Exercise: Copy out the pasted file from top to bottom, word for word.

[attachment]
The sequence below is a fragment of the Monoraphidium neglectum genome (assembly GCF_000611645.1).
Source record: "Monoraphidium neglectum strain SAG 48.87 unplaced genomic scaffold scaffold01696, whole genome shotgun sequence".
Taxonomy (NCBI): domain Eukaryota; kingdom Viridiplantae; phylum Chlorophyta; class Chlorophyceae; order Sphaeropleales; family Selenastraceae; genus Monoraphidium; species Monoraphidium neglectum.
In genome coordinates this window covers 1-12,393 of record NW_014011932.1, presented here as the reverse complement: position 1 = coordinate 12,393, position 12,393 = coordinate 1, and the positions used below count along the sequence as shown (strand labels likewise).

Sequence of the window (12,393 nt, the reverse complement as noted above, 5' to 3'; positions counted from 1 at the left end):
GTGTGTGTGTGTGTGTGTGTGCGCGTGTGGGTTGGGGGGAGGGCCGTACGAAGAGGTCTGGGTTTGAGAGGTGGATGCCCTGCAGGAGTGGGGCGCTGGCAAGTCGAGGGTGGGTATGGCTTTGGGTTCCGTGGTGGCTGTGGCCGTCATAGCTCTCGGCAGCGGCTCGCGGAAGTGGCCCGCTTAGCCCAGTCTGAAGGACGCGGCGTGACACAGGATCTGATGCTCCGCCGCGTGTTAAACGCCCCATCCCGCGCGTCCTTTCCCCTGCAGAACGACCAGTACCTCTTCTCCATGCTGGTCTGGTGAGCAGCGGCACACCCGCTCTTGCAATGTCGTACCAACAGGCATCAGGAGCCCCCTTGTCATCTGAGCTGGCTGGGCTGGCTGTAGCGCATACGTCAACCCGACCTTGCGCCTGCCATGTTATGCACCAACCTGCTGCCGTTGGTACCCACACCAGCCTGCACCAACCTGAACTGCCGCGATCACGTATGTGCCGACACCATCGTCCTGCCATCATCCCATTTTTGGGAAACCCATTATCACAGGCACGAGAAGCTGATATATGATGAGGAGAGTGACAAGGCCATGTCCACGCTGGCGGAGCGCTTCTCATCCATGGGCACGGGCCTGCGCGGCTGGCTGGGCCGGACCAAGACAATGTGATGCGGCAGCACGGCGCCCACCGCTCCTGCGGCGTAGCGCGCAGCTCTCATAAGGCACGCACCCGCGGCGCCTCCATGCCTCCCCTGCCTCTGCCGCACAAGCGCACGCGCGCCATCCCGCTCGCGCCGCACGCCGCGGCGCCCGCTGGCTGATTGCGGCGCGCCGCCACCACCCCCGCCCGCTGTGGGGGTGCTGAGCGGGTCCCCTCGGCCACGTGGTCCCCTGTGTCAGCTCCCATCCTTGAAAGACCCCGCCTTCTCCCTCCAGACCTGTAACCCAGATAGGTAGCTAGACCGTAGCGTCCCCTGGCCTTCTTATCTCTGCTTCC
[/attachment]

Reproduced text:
The sequence below is a fragment of the Monoraphidium neglectum genome (assembly GCF_000611645.1).
Source record: "Monoraphidium neglectum strain SAG 48.87 unplaced genomic scaffold scaffold01696, whole genome shotgun sequence".
Taxonomy (NCBI): domain Eukaryota; kingdom Viridiplantae; phylum Chlorophyta; class Chlorophyceae; order Sphaeropleales; family Selenastraceae; genus Monoraphidium; species Monoraphidium neglectum.
In genome coordinates this window covers 1-12,393 of record NW_014011932.1, presented here as the reverse complement: position 1 = coordinate 12,393, position 12,393 = coordinate 1, and the positions used below count along the sequence as shown (strand labels likewise).

Sequence of the window (12,393 nt, the reverse complement as noted above, 5' to 3'; positions counted from 1 at the left end):
GTGTGTGTGTGTGTGTGTGTGCGCGTGTGGGTTGGGGGGAGGGCCGTACGAAGAGGTCTGGGTTTGAGAGGTGGATGCCCTGCAGGAGTGGGGCGCTGGCAAGTCGAGGGTGGGTATGGCTTTGGGTTCCGTGGTGGCTGTGGCCGTCATAGCTCTCGGCAGCGGCTCGCGGAAGTGGCCCGCTTAGCCCAGTCTGAAGGACGCGGCGTGACACAGGATCTGATGCTCCGCCGCGTGTTAAACGCCCCATCCCGCGCGTCCTTTCCCCTGCAGAACGACCAGTACCTCTTCTCCATGCTGGTCTGGTGAGCAGCGGCACACCCGCTCTTGCAATGTCGTACCAACAGGCATCAGGAGCCCCCTTGTCATCTGAGCTGGCTGGGCTGGCTGTAGCGCATACGTCAACCCGACCTTGCGCCTGCCATGTTATGCACCAACCTGCTGCCGTTGGTACCCACACCAGCCTGCACCAACCTGAACTGCCGCGATCACGTATGTGCCGACACCATCGTCCTGCCATCATCCCATTTTTGGGAAACCCATTATCACAGGCACGAGAAGCTGATATATGATGAGGAGAGTGACAAGGCCATGTCCACGCTGGCGGAGCGCTTCTCATCCATGGGCACGGGCCTGCGCGGCTGGCTGGGCCGGACCAAGACAATGTGATGCGGCAGCACGGCGCCCACCGCTCCTGCGGCGTAGCGCGCAGCTCTCATAAGGCACGCACCCGCGGCGCCTCCATGCCTCCCCTGCCTCTGCCGCACAAGCGCACGCGCGCCATCCCGCTCGCGCCGCACGCCGCGGCGCCCGCTGGCTGATTGCGGCGCGCCGCCACCACCCCCGCCCGCTGTGGGGGTGCTGAGCGGGTCCCCTCGGCCACGTGGTCCCCTGTGTCAGCTCCCATCCTTGAAAGACCCCGCCTTCTCCCTCCAGACCTGTAACCCAGATAGGTAGCTAGACCGTAGCGTCCCCTGGCCTTCTTATCTCTGCTTCC